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The impact of political conflict on social work: experiences from Northern Ireland, Israel and Palestine
journal contributionposted on 2023-08-30, 13:24 authored by Shulamit Ramon, Jim Campbell, Jane Lindsay, Patrick McCrystal, Naimeh Baidoun
This paper investigates the impact of violent political conflict on social workers and service users in three countries: Northern Ireland, Israel and Palestine. Despite its significance for social work (and other helping professions), there is a dearth of research on the subject. The authors construct a research framework which encapsulates the complexity and ambiguity of the issues at stake and three parallel empirical studies, which follow this framework, are presented. The findings highlight the burden of working and living in a violent political conflict, not just for service users but also for social workers. Emotional stress, fear, competing national and religious identities, yet some indication of resilience, are key findings from these studies. A number of moral and professional dilemmas emerged across all three studies, often testing loyalty to universal social work values. Thus, some respondents at times found it difficult to deal with colleagues and service users who were perceived to be ‘the enemy’. These studies highlight the need to raise the consciousness of social workers, agencies and policies about such issues in a world which is increasingly afflicted by violent political conflict. Support, education and training for social workers which transcend national contexts and further international research in this important area are recommended.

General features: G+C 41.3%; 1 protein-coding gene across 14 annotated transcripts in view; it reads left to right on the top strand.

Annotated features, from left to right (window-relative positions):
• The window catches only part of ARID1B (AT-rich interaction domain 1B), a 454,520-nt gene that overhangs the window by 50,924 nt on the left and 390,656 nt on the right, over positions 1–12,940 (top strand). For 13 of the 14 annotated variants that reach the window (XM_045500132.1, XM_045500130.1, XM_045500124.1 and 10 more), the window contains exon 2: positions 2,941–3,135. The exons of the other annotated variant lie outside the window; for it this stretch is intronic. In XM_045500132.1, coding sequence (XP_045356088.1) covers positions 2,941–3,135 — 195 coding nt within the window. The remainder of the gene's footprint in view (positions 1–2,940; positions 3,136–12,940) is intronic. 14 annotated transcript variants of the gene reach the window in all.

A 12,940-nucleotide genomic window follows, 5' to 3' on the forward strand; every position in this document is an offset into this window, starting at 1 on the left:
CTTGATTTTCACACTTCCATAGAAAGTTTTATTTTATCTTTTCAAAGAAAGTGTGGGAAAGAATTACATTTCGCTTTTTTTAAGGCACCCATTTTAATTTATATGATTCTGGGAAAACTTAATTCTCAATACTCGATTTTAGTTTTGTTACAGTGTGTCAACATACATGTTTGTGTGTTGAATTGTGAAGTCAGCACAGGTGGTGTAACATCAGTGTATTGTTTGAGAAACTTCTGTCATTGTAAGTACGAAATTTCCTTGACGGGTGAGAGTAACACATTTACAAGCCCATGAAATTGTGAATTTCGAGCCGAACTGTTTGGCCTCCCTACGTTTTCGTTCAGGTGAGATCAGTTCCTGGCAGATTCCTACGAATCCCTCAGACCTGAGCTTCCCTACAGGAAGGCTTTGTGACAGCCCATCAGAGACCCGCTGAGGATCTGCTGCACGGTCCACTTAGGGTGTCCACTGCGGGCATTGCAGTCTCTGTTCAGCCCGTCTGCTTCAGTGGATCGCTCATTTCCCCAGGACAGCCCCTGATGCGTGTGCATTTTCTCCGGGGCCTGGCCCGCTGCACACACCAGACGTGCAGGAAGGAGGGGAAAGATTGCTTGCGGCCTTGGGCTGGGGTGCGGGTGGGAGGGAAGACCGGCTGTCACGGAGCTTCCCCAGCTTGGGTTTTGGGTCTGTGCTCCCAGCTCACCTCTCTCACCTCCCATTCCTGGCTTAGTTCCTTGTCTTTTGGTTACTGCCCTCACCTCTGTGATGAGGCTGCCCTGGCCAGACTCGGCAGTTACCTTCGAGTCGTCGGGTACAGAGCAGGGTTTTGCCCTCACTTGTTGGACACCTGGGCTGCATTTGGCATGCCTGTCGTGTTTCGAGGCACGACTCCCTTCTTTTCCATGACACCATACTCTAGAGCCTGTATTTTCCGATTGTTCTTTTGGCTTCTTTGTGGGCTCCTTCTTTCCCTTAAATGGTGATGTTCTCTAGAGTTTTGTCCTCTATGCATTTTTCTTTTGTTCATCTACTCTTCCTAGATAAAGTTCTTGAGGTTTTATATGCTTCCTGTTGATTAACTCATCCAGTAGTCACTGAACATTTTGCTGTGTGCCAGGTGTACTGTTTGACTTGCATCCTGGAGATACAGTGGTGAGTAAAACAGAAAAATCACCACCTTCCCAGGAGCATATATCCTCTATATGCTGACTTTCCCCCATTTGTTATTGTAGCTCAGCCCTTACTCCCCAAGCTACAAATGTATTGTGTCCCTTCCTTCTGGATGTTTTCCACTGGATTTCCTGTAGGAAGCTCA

Publication titleBritish Journal of Social Work
PublisherOxford University Press